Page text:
We head for the only town nearby.Mauritania is a very sparkly populated and poor place and as we head into the ghetto in the dark we’re choked by the fumes and pelted with water and stones by the kids.The campsite is way around out the ghetto and we collapse into tents patrolled by rabid dogs.There is definitely a different atmosphere here and I don’t like it at all.
Up to find that at least everyone has arrived safely and run the gauntlet successfully.We’re going to It’s over 300 miles away down a new road across the Mauritanian Sahara. We’re told there are no petrol stations enroute which is fantastic news. Plan A was to build the road. Plan Z was to do the infrastructure. We’ve not left plan A yet. Heading off into the desert here is almost complete isolation.It’s like a wave of humanity has been getting thinner and thinner these last few days and now it’s virtually petering out.There seems no reason at all. There is nothing here, nothing at all. At least you think there isn’t but every now and then there are little groups of tents.Fledging ‘Service Stations’ for the new road.One of them has ‘Restaurant’ written on it. We stop to look.We’re in the middle of the Sahara during a sandstorm, but there is a tent to shelter from the wind, and soft mats to lye on.It’s almost surreal as you lye there and the wind buffets and rattles the tent around you.There is a big group that wants to try the menu so another nanny goat is slaughtered and the head bought in to confirm the death. I check it’s pulse and it’s definitely sans heartbeat. I know the wait will be ages for it to drip dry, be skinned and then cooked so I’m on my way into the storm again.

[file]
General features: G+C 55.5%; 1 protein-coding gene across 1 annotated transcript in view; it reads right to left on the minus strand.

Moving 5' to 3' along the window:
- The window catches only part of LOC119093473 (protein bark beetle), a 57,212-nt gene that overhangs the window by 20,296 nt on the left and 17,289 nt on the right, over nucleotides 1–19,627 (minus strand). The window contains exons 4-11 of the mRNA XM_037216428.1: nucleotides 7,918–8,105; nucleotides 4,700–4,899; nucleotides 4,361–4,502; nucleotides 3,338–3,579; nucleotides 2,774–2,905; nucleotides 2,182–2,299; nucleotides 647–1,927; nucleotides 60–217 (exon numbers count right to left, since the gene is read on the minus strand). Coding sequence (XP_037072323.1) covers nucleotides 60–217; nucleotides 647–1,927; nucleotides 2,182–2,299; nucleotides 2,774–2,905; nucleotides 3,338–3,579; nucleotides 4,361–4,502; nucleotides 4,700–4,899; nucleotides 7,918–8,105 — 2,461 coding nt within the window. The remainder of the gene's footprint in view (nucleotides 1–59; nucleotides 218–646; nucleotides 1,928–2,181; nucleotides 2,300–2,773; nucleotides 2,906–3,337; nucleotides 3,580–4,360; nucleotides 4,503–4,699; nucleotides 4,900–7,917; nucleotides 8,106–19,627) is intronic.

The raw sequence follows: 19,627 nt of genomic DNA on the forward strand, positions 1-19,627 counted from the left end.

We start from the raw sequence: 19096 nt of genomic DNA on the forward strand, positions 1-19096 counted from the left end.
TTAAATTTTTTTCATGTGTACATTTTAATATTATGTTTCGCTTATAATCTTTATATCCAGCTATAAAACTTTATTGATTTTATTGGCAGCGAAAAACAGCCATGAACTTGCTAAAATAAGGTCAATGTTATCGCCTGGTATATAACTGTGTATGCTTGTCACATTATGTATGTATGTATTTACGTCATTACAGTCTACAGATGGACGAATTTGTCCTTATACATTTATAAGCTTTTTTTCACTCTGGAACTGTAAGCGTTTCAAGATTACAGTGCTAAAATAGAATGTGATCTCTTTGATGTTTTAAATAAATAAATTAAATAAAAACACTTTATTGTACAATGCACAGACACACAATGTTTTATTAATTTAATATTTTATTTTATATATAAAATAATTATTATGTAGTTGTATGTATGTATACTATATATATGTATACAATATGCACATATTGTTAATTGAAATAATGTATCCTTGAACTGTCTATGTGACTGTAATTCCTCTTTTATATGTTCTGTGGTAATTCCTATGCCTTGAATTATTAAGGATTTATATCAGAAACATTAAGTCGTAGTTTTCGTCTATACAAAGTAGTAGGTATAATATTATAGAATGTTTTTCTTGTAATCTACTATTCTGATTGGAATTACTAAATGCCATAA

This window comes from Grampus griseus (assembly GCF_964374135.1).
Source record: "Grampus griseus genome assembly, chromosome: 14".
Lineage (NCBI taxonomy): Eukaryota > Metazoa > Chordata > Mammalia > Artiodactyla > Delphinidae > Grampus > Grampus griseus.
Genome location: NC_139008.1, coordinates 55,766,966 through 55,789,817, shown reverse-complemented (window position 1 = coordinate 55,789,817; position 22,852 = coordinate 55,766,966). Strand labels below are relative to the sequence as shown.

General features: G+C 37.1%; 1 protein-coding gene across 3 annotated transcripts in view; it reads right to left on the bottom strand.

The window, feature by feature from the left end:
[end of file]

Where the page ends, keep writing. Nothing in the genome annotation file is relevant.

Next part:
All day at 50mph to save fuel across this wilderness. It is the most soul destroying, boring, mind numbing day I’ve ever ridden in my life.The visibility is so bad most the day that it is like riding over a big blank piece of paper. See that scene in the matrix where where they stand in complete white waiting for the guns, it’s like that out here today in the sandstorm. As the wind drops later we start to come across other riders out of fuel and waiting for the back up truck. They’re probably still chewing rank goat and won’t turn up for hours.
Eventually we get close to Nouakchott.The wind subsides and signs of life begin to appear. This is the capital but it’s only worthy of a small c. It’s all low level buildings and mess. No signs, few lights, no nothing of anything much really here on the outskirts. Find the auberge and slump into a bed after a disgusting dogburger and soggy fries.